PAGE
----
We took some time to take photos before walking the boardwalk to the back of the southeast-most falls. I climbed up a debris pile to get a few shots as well.
Behind the falls.
From atop the debris-pile.
Then, we walked back around the boardwalk and hiked up to Spouting Rock, which is basically a waterfall that comes out of a rock wall. I found the area to be particularly photogenic, thanks to the fact that it was a bit darker, allowing me to do some longer exposures.
Spouting Rock (Falls), Megan for scale.
Hand-held longer exposure.
After walking behind the fall, we crossed back in front of it and went downstream somewhat. I immersed my feet in the cold water for a good position to capture several more images, all of which I was pleased with. Megan joined me after some prompting. I find that it's best to get one's feet wet early in the hike... then you have no problems doing it again as needed.
Falls spout from the rock.
Another of my favorites.
Eventually, we returned to Hanging Lake and I finished the second half of my sandwich. It clouded up, making the area much darker and allowed for some longer exposures, so I busied myself with doing just that.
Then, I decided to go back behind the falls again and see what I could accomplish. Again, I was quite satisfied with the results.
Falls through the falls! Definitely one of my favorite images.
We were preparing to head back down with it started to snow once again. At first, the sun came out allowing for a deep look into the fantastic colors inside of the lake. This also revealed that there were fish in the lake; trout of some type.
But then the sun then went away, leaving us in a blustery snowfall once again.
The ducks didn't seem to mind...
It was getting late, so we got going back down the trail. We were about half-way down the rock stairs before I realized I had left my tripod on the boardwalk, so I retraced my steps and retrieved it. On the way down the stairs the second time, I rolled the ever-loving-mother-brother-hot-dog out of my ankle. Megan thought it was funny... but I would have my revenge.
Somehow, though it seemed extremely dramatic, it didn't really hurt after a few minutes and I found myself descending the stairs unimpeded, once again.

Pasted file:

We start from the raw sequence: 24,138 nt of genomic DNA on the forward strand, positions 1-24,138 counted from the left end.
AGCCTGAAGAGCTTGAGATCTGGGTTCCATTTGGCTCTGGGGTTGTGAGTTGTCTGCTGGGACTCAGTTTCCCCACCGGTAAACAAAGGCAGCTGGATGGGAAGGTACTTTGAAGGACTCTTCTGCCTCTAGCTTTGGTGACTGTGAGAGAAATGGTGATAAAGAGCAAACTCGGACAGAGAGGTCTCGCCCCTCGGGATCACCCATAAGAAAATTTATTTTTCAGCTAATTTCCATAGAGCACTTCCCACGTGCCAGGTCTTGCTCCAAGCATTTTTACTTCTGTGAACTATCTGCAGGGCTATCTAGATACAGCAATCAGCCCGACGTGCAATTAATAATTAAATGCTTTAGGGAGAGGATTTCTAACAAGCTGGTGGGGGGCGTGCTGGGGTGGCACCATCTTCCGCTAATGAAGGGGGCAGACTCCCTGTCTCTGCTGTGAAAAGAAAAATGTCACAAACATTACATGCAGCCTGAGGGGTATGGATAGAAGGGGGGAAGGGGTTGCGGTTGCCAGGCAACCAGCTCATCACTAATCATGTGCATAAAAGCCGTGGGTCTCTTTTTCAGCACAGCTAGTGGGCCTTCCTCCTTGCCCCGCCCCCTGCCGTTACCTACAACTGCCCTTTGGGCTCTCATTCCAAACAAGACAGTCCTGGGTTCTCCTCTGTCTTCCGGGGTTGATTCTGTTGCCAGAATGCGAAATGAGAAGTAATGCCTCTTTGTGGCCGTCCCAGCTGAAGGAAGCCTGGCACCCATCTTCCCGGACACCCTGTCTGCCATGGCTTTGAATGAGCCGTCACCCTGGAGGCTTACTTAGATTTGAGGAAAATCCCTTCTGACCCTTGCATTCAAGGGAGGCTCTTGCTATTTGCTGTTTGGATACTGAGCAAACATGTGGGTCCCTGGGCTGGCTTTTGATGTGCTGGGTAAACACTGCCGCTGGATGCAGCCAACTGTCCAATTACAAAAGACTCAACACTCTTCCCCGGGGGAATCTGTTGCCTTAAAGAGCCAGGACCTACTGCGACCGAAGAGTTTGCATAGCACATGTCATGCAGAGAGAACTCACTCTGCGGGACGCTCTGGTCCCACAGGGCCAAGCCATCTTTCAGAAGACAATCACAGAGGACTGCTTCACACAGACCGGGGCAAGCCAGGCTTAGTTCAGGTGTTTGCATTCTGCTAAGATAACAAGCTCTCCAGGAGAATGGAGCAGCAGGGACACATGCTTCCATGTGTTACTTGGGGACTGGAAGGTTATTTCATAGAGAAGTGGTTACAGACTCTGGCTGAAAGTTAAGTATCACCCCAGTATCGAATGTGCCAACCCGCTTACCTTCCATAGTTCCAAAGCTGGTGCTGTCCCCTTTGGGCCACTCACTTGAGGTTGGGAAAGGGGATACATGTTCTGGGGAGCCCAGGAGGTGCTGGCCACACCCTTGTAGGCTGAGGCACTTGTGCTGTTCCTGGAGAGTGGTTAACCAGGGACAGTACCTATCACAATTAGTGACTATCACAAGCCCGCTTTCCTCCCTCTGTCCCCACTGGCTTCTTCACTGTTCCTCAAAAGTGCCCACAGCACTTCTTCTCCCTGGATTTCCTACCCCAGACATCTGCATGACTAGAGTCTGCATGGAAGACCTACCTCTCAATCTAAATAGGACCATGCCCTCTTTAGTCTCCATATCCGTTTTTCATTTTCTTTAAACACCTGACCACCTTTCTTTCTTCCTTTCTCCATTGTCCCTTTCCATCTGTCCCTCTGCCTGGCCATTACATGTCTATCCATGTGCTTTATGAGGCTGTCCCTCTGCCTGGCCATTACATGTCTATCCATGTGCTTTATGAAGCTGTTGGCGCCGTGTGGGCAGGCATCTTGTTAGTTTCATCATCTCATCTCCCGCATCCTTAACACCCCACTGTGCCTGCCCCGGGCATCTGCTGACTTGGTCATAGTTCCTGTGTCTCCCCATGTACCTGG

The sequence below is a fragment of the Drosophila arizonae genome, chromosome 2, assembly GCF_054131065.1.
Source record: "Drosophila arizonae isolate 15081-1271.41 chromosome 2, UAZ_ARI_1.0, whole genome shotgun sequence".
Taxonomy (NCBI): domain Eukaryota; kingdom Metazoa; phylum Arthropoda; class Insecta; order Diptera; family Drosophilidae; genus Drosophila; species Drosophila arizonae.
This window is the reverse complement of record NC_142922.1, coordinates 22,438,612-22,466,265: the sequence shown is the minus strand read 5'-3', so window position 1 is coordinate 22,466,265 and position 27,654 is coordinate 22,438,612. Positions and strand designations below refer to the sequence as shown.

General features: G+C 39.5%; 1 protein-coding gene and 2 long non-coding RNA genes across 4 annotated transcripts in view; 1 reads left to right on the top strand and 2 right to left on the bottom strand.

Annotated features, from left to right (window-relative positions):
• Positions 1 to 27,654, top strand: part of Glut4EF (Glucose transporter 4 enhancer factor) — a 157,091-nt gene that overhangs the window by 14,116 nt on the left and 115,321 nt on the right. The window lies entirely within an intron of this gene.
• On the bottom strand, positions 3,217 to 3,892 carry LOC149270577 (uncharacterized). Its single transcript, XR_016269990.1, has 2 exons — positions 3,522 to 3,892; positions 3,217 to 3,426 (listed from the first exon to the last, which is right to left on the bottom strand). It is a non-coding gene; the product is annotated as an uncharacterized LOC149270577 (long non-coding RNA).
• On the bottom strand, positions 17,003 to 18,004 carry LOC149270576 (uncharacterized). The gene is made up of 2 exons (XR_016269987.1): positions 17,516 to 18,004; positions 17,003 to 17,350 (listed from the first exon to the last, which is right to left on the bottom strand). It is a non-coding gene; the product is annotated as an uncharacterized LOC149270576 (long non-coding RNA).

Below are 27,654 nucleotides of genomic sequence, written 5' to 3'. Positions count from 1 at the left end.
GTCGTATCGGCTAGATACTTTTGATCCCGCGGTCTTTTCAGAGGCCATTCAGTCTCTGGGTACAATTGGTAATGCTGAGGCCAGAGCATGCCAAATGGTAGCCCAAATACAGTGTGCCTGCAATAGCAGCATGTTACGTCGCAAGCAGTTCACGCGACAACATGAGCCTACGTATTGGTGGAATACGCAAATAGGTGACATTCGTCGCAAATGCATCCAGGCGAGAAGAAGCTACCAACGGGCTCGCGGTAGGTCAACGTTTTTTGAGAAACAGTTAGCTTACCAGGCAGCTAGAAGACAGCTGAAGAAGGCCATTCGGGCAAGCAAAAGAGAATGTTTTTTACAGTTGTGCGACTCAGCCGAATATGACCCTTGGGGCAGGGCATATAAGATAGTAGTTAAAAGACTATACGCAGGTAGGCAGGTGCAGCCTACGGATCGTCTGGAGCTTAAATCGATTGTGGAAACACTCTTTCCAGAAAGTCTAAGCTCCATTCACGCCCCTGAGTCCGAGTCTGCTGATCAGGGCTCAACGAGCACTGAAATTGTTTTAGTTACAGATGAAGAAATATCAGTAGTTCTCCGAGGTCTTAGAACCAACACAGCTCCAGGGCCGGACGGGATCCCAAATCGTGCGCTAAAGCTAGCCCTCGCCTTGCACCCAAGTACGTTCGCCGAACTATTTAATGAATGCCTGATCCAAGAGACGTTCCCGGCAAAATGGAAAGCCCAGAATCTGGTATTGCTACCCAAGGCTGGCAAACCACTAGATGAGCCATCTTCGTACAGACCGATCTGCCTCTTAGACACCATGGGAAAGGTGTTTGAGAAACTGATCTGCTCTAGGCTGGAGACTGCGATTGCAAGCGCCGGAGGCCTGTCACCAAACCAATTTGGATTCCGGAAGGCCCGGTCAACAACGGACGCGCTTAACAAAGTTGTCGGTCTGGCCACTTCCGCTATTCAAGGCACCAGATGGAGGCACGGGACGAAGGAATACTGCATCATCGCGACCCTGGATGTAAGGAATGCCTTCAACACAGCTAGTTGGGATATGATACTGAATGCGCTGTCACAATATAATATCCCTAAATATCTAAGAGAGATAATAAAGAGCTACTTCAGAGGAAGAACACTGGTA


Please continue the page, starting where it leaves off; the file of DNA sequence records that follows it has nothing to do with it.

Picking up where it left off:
Back down at the canyon bottom and in the snow, Megan totally ate it on an icy slope. I did a fair amount of laughing.
With less light in the canyon, I was able to take some nice, long-exposures of the creek and I took advantage of every opportunity I could.
The high mineral content of the water seems to build formations that the water tumbles over.
Another of my favorites. It almost seems as though it is painted.
An example of portions of the trail that are well-maintained.
Little tree, little fall.
The hike down was easy and though we did stop a lot for pictures, it went rather quickly. The sun was getting low in the sky, which added extra color to the canyon bottom, though it was darker. This all added up to the capturing of desirable frames all the way back down to the bottom of the trail.
Reflection from the canyon wall.
Stopped at my favorite little glade.
Light, just about to leave the tall canyon rim.
A little waterfall and a little snow.
Spring easing into the higher canyon.
Finally, back at the bottom, I again took advantage of the lower light.
Dead Horse Creek before its confluence with the Colorado River. Megan for scale.
It was about dinner-time when we arrived back at her jeep and we made our way back to Grand Junction with haste. There were still a few convective showers in the area which made for a nice sunset.
A showery sunset over the Roan Plateau near Rifle.
I can understand why so many people visit this place every year. I'm glad we decided to do it out of season. We probably ran into less than a dozen people on the trail, which is unheard of. Water levels are much higher in the late spring and early summer with runoff. I understand that water actually falls over the cliff edge at Spouting Rock and also flows freely through the area in the canyon where we found the stream bed to be dry. As far as my amateur photography is concerned, I was extremely pleased with the results. Though some of the longer exposures are over-exposed, I found that I was able to accomplish what I was aiming for most of, if not all of the time. That can be difficult at times with a camera that has a limited aperture and sensor.
I would like to go back some time, perhaps at a different time of year. Maybe even by moonlight...